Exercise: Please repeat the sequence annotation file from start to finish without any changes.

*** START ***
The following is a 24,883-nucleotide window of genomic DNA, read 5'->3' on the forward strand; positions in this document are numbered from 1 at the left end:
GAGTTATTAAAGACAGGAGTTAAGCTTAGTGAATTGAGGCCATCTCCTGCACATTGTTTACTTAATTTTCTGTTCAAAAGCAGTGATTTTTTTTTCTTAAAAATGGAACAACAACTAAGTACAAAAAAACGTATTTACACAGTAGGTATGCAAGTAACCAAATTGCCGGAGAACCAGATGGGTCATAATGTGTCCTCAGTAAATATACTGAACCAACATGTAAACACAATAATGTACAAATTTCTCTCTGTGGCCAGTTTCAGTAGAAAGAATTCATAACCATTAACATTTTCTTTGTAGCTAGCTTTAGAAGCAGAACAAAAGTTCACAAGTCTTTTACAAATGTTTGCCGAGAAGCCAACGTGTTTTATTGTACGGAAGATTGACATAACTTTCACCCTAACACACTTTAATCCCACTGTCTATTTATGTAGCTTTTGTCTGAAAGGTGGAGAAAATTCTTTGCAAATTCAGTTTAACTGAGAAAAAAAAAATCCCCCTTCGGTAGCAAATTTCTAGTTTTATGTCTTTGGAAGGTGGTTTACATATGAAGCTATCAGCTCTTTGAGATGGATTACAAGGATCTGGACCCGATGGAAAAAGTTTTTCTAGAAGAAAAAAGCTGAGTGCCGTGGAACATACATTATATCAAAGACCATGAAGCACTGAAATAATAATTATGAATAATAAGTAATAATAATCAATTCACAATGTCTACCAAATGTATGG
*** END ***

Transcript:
The following is a 24,883-nucleotide window of genomic DNA, read 5'->3' on the forward strand; positions in this document are numbered from 1 at the left end:
GAGTTATTAAAGACAGGAGTTAAGCTTAGTGAATTGAGGCCATCTCCTGCACATTGTTTACTTAATTTTCTGTTCAAAAGCAGTGATTTTTTTTTCTTAAAAATGGAACAACAACTAAGTACAAAAAAACGTATTTACACAGTAGGTATGCAAGTAACCAAATTGCCGGAGAACCAGATGGGTCATAATGTGTCCTCAGTAAATATACTGAACCAACATGTAAACACAATAATGTACAAATTTCTCTCTGTGGCCAGTTTCAGTAGAAAGAATTCATAACCATTAACATTTTCTTTGTAGCTAGCTTTAGAAGCAGAACAAAAGTTCACAAGTCTTTTACAAATGTTTGCCGAGAAGCCAACGTGTTTTATTGTACGGAAGATTGACATAACTTTCACCCTAACACACTTTAATCCCACTGTCTATTTATGTAGCTTTTGTCTGAAAGGTGGAGAAAATTCTTTGCAAATTCAGTTTAACTGAGAAAAAAAAAATCCCCCTTCGGTAGCAAATTTCTAGTTTTATGTCTTTGGAAGGTGGTTTACATATGAAGCTATCAGCTCTTTGAGATGGATTACAAGGATCTGGACCCGATGGAAAAAGTTTTTCTAGAAGAAAAAAGCTGAGTGCCGTGGAACATACATTATATCAAAGACCATGAAGCACTGAAATAATAATTATGAATAATAAGTAATAATAATCAATTCACAATGTCTACCAAATGTATGG